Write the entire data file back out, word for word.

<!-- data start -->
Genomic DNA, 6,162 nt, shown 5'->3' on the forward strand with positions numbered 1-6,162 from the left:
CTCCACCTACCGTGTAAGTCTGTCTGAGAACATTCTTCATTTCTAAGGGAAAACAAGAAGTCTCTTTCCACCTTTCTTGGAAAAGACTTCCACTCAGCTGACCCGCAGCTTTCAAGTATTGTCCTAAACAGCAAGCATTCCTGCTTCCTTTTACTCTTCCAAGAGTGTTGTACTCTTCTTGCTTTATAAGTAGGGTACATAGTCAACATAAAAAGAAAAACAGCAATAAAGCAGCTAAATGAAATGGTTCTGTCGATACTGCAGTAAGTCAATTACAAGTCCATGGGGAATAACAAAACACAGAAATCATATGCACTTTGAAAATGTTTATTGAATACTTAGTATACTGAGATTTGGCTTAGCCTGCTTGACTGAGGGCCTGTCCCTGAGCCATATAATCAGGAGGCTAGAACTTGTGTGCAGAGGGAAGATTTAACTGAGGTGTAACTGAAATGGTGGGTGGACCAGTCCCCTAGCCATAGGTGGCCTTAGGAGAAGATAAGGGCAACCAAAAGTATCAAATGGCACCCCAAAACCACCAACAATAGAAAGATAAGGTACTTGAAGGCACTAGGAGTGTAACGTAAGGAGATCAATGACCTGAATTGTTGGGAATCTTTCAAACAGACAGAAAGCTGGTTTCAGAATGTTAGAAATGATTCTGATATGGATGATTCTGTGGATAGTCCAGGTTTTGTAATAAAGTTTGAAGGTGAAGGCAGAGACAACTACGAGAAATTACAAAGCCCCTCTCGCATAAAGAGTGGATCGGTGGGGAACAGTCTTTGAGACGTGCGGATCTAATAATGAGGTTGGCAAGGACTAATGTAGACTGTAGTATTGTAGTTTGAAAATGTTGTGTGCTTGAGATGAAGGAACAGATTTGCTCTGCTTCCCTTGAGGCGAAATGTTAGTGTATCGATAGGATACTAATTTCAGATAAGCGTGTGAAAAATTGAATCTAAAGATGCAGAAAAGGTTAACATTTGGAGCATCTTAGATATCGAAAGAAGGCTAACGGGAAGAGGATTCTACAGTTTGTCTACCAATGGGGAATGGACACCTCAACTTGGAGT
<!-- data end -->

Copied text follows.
Genomic DNA, 6,162 nt, shown 5'->3' on the forward strand with positions numbered 1-6,162 from the left:
CTCCACCTACCGTGTAAGTCTGTCTGAGAACATTCTTCATTTCTAAGGGAAAACAAGAAGTCTCTTTCCACCTTTCTTGGAAAAGACTTCCACTCAGCTGACCCGCAGCTTTCAAGTATTGTCCTAAACAGCAAGCATTCCTGCTTCCTTTTACTCTTCCAAGAGTGTTGTACTCTTCTTGCTTTATAAGTAGGGTACATAGTCAACATAAAAAGAAAAACAGCAATAAAGCAGCTAAATGAAATGGTTCTGTCGATACTGCAGTAAGTCAATTACAAGTCCATGGGGAATAACAAAACACAGAAATCATATGCACTTTGAAAATGTTTATTGAATACTTAGTATACTGAGATTTGGCTTAGCCTGCTTGACTGAGGGCCTGTCCCTGAGCCATATAATCAGGAGGCTAGAACTTGTGTGCAGAGGGAAGATTTAACTGAGGTGTAACTGAAATGGTGGGTGGACCAGTCCCCTAGCCATAGGTGGCCTTAGGAGAAGATAAGGGCAACCAAAAGTATCAAATGGCACCCCAAAACCACCAACAATAGAAAGATAAGGTACTTGAAGGCACTAGGAGTGTAACGTAAGGAGATCAATGACCTGAATTGTTGGGAATCTTTCAAACAGACAGAAAGCTGGTTTCAGAATGTTAGAAATGATTCTGATATGGATGATTCTGTGGATAGTCCAGGTTTTGTAATAAAGTTTGAAGGTGAAGGCAGAGACAACTACGAGAAATTACAAAGCCCCTCTCGCATAAAGAGTGGATCGGTGGGGAACAGTCTTTGAGACGTGCGGATCTAATAATGAGGTTGGCAAGGACTAATGTAGACTGTAGTATTGTAGTTTGAAAATGTTGTGTGCTTGAGATGAAGGAACAGATTTGCTCTGCTTCCCTTGAGGCGAAATGTTAGTGTATCGATAGGATACTAATTTCAGATAAGCGTGTGAAAAATTGAATCTAAAGATGCAGAAAAGGTTAACATTTGGAGCATCTTAGATATCGAAAGAAGGCTAACGGGAAGAGGATTCTACAGTTTGTCTACCAATGGGGAATGGACACCTCAACTTGGAGT